Background: Cholangiocarcinoma (CC) is a relatively uncommon neoplasm. Diagnosis of the disease is difficult and the treatment is challenging. The optimal treatment is dependent on cooperation between surgical and oncology specialties. During treatment, patients therefore need to transition between specialties.
Aim: The primary aim was to obtain knowledge of the first symptoms of disease as experienced by patients to attendance at the specialized gastroenterology or oncology unit. Secondly, to gain knowledge of how patients experienced the diagnosis and subsequent treatment of the disease, specifically focusing on the transition between the surgery and oncology units.
Methods: We interviewed 11 informants diagnosed with CC through focus group interviews using a semi structured interview guide. Informants were recruited from a tertiary Hospital in the Capital Region of Denmark. Interview data were analyzed using systematic text condensation.
Results: Informants experienced numerous delays in the diagnostic process; all of which were perceived stressful. Delays occurred not only because the disease is rare and therefore seldom the first diagnostic option that is considered, but also more structural issues such as public holidays led to further delays after the initial diagnosis. At diagnosis, informants clearly felt that healthcare staff screened patients to assess how bluntly they could convey the diagnosis. Informants emphasized the importance of not concealing the truth, as this would not change their situation. In the transition between specialties, informants received conflicting information about their treatment and prognosis; this was experienced as very energy consuming. Inconsistent information from physicians fostered confusion among informants, and made them insecure about what information to rely on and subsequently the treatment itself.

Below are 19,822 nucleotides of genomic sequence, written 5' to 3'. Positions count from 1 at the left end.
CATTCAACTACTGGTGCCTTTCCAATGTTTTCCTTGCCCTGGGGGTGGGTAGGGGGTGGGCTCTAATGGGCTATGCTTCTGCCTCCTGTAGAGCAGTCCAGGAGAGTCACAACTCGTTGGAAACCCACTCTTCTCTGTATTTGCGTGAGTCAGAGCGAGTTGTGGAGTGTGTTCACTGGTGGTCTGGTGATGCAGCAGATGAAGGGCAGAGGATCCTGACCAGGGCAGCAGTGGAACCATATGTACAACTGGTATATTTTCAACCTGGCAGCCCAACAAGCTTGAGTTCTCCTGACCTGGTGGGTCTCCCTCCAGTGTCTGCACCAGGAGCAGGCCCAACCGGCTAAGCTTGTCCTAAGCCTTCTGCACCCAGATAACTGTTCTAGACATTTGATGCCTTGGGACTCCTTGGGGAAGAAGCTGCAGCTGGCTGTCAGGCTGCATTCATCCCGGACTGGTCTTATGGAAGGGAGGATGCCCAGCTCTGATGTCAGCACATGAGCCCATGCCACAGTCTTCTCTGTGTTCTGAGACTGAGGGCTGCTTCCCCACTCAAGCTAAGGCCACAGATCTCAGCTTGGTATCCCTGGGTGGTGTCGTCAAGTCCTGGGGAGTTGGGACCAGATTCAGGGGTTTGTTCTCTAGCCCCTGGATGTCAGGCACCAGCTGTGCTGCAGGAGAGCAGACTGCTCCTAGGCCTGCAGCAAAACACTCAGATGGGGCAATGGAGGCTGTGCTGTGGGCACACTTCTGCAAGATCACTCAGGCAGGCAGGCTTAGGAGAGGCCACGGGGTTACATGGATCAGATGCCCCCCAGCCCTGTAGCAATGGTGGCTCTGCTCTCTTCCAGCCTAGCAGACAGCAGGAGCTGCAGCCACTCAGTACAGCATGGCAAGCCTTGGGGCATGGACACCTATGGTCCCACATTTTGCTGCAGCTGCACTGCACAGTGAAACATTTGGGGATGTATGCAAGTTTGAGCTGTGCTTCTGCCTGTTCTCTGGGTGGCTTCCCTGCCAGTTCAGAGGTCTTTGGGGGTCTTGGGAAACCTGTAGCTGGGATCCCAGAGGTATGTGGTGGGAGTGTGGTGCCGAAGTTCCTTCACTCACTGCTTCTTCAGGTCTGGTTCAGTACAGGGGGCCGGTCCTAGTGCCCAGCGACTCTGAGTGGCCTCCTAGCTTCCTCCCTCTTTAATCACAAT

Conclusions: Patients with CC experienced the course of being diagnosed flawed with stressful and at time unnecessary delays. Truthful and consistent information enhanced trust and reduced stress for these patients when transitioning between surgical and oncological specialties.